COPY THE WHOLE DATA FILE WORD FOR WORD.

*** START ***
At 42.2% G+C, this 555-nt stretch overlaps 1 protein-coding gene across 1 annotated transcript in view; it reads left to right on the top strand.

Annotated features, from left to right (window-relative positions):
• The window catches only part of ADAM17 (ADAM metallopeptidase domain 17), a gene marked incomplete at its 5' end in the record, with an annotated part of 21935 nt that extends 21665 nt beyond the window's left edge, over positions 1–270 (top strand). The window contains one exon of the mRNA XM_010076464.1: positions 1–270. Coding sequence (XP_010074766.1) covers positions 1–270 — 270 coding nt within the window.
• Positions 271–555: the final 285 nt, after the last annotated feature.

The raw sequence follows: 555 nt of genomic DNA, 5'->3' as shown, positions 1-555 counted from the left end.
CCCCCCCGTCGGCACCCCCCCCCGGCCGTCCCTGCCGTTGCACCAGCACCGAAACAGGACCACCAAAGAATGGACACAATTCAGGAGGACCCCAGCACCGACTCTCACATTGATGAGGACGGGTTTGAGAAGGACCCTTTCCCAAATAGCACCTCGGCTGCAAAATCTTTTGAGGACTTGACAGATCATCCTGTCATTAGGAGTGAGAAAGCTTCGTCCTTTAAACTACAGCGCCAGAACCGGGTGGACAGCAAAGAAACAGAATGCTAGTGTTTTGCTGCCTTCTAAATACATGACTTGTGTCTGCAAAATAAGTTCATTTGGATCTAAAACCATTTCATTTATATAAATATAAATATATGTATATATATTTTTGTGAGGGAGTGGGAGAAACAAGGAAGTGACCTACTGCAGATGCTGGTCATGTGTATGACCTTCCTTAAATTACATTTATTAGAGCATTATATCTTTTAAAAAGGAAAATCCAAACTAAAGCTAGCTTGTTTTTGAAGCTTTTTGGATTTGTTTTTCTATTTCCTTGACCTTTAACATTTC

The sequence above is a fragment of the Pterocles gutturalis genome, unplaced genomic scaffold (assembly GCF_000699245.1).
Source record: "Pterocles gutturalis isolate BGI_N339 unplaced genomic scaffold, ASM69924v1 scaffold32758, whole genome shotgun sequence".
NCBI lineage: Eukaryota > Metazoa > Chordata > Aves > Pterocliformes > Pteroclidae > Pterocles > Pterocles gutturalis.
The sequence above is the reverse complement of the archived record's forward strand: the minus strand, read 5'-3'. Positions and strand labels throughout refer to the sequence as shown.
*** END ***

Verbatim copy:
At 42.2% G+C, this 555-nt stretch overlaps 1 protein-coding gene across 1 annotated transcript in view; it reads left to right on the top strand.

Annotated features, from left to right (window-relative positions):
• The window catches only part of ADAM17 (ADAM metallopeptidase domain 17), a gene marked incomplete at its 5' end in the record, with an annotated part of 21935 nt that extends 21665 nt beyond the window's left edge, over positions 1–270 (top strand). The window contains one exon of the mRNA XM_010076464.1: positions 1–270. Coding sequence (XP_010074766.1) covers positions 1–270 — 270 coding nt within the window.
• Positions 271–555: the final 285 nt, after the last annotated feature.

The raw sequence follows: 555 nt of genomic DNA, 5'->3' as shown, positions 1-555 counted from the left end.
CCCCCCCGTCGGCACCCCCCCCCGGCCGTCCCTGCCGTTGCACCAGCACCGAAACAGGACCACCAAAGAATGGACACAATTCAGGAGGACCCCAGCACCGACTCTCACATTGATGAGGACGGGTTTGAGAAGGACCCTTTCCCAAATAGCACCTCGGCTGCAAAATCTTTTGAGGACTTGACAGATCATCCTGTCATTAGGAGTGAGAAAGCTTCGTCCTTTAAACTACAGCGCCAGAACCGGGTGGACAGCAAAGAAACAGAATGCTAGTGTTTTGCTGCCTTCTAAATACATGACTTGTGTCTGCAAAATAAGTTCATTTGGATCTAAAACCATTTCATTTATATAAATATAAATATATGTATATATATTTTTGTGAGGGAGTGGGAGAAACAAGGAAGTGACCTACTGCAGATGCTGGTCATGTGTATGACCTTCCTTAAATTACATTTATTAGAGCATTATATCTTTTAAAAAGGAAAATCCAAACTAAAGCTAGCTTGTTTTTGAAGCTTTTTGGATTTGTTTTTCTATTTCCTTGACCTTTAACATTTC

The sequence above is a fragment of the Pterocles gutturalis genome, unplaced genomic scaffold (assembly GCF_000699245.1).
Source record: "Pterocles gutturalis isolate BGI_N339 unplaced genomic scaffold, ASM69924v1 scaffold32758, whole genome shotgun sequence".
NCBI lineage: Eukaryota > Metazoa > Chordata > Aves > Pterocliformes > Pteroclidae > Pterocles > Pterocles gutturalis.
The sequence above is the reverse complement of the archived record's forward strand: the minus strand, read 5'-3'. Positions and strand labels throughout refer to the sequence as shown.